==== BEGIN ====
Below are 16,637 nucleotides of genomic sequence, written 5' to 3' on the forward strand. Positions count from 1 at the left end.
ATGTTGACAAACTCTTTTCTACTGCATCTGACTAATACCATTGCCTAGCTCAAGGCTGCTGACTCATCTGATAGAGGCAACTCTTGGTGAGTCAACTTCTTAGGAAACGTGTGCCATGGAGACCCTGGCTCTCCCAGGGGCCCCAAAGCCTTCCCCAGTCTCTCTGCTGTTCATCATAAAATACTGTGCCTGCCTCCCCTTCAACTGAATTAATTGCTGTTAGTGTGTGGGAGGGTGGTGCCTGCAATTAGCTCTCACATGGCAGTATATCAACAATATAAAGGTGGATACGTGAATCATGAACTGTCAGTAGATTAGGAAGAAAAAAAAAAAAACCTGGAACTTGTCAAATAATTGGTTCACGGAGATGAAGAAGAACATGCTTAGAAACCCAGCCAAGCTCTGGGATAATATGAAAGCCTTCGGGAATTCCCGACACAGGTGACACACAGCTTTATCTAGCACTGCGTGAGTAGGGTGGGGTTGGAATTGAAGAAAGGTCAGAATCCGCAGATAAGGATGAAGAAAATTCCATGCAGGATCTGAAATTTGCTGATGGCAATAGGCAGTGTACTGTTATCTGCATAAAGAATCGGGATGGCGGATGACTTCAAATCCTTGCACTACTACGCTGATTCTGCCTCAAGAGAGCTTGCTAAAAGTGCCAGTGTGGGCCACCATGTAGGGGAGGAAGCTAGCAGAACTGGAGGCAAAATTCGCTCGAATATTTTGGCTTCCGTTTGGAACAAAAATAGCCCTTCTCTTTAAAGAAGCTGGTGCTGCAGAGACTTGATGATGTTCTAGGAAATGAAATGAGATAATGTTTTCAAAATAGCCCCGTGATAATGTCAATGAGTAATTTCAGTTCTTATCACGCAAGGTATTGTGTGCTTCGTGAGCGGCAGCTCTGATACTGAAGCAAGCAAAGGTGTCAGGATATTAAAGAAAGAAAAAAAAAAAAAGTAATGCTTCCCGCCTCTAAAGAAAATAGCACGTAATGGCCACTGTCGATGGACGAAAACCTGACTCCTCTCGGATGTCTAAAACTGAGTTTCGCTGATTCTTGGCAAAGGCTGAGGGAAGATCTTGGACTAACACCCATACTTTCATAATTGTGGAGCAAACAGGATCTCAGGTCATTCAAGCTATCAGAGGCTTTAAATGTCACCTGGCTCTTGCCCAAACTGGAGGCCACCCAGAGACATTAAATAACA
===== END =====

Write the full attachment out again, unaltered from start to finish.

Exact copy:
Below are 16,637 nucleotides of genomic sequence, written 5' to 3' on the forward strand. Positions count from 1 at the left end.
ATGTTGACAAACTCTTTTCTACTGCATCTGACTAATACCATTGCCTAGCTCAAGGCTGCTGACTCATCTGATAGAGGCAACTCTTGGTGAGTCAACTTCTTAGGAAACGTGTGCCATGGAGACCCTGGCTCTCCCAGGGGCCCCAAAGCCTTCCCCAGTCTCTCTGCTGTTCATCATAAAATACTGTGCCTGCCTCCCCTTCAACTGAATTAATTGCTGTTAGTGTGTGGGAGGGTGGTGCCTGCAATTAGCTCTCACATGGCAGTATATCAACAATATAAAGGTGGATACGTGAATCATGAACTGTCAGTAGATTAGGAAGAAAAAAAAAAAAACCTGGAACTTGTCAAATAATTGGTTCACGGAGATGAAGAAGAACATGCTTAGAAACCCAGCCAAGCTCTGGGATAATATGAAAGCCTTCGGGAATTCCCGACACAGGTGACACACAGCTTTATCTAGCACTGCGTGAGTAGGGTGGGGTTGGAATTGAAGAAAGGTCAGAATCCGCAGATAAGGATGAAGAAAATTCCATGCAGGATCTGAAATTTGCTGATGGCAATAGGCAGTGTACTGTTATCTGCATAAAGAATCGGGATGGCGGATGACTTCAAATCCTTGCACTACTACGCTGATTCTGCCTCAAGAGAGCTTGCTAAAAGTGCCAGTGTGGGCCACCATGTAGGGGAGGAAGCTAGCAGAACTGGAGGCAAAATTCGCTCGAATATTTTGGCTTCCGTTTGGAACAAAAATAGCCCTTCTCTTTAAAGAAGCTGGTGCTGCAGAGACTTGATGATGTTCTAGGAAATGAAATGAGATAATGTTTTCAAAATAGCCCCGTGATAATGTCAATGAGTAATTTCAGTTCTTATCACGCAAGGTATTGTGTGCTTCGTGAGCGGCAGCTCTGATACTGAAGCAAGCAAAGGTGTCAGGATATTAAAGAAAGAAAAAAAAAAAAAGTAATGCTTCCCGCCTCTAAAGAAAATAGCACGTAATGGCCACTGTCGATGGACGAAAACCTGACTCCTCTCGGATGTCTAAAACTGAGTTTCGCTGATTCTTGGCAAAGGCTGAGGGAAGATCTTGGACTAACACCCATACTTTCATAATTGTGGAGCAAACAGGATCTCAGGTCATTCAAGCTATCAGAGGCTTTAAATGTCACCTGGCTCTTGCCCAAACTGGAGGCCACCCAGAGACATTAAATAACA